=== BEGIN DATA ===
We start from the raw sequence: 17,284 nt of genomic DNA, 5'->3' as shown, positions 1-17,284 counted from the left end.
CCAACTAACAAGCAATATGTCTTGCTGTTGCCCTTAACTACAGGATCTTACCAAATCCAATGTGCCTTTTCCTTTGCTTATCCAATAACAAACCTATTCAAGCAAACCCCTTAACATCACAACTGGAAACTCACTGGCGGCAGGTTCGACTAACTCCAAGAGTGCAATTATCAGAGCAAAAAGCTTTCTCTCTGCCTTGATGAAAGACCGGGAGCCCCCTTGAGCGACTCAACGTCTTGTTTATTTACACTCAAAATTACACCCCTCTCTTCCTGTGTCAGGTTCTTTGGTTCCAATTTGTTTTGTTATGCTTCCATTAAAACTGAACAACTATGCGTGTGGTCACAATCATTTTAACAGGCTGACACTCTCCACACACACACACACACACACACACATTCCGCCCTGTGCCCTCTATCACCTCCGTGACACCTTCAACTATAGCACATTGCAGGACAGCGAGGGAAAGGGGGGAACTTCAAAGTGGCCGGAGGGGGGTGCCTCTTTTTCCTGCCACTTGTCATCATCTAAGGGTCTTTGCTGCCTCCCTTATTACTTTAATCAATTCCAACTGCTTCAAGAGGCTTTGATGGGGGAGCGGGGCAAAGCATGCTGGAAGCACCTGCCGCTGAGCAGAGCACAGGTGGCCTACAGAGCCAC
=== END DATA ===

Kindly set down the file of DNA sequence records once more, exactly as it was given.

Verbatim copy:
We start from the raw sequence: 17,284 nt of genomic DNA, 5'->3' as shown, positions 1-17,284 counted from the left end.
CCAACTAACAAGCAATATGTCTTGCTGTTGCCCTTAACTACAGGATCTTACCAAATCCAATGTGCCTTTTCCTTTGCTTATCCAATAACAAACCTATTCAAGCAAACCCCTTAACATCACAACTGGAAACTCACTGGCGGCAGGTTCGACTAACTCCAAGAGTGCAATTATCAGAGCAAAAAGCTTTCTCTCTGCCTTGATGAAAGACCGGGAGCCCCCTTGAGCGACTCAACGTCTTGTTTATTTACACTCAAAATTACACCCCTCTCTTCCTGTGTCAGGTTCTTTGGTTCCAATTTGTTTTGTTATGCTTCCATTAAAACTGAACAACTATGCGTGTGGTCACAATCATTTTAACAGGCTGACACTCTCCACACACACACACACACACACACACATTCCGCCCTGTGCCCTCTATCACCTCCGTGACACCTTCAACTATAGCACATTGCAGGACAGCGAGGGAAAGGGGGGAACTTCAAAGTGGCCGGAGGGGGGTGCCTCTTTTTCCTGCCACTTGTCATCATCTAAGGGTCTTTGCTGCCTCCCTTATTACTTTAATCAATTCCAACTGCTTCAAGAGGCTTTGATGGGGGAGCGGGGCAAAGCATGCTGGAAGCACCTGCCGCTGAGCAGAGCACAGGTGGCCTACAGAGCCAC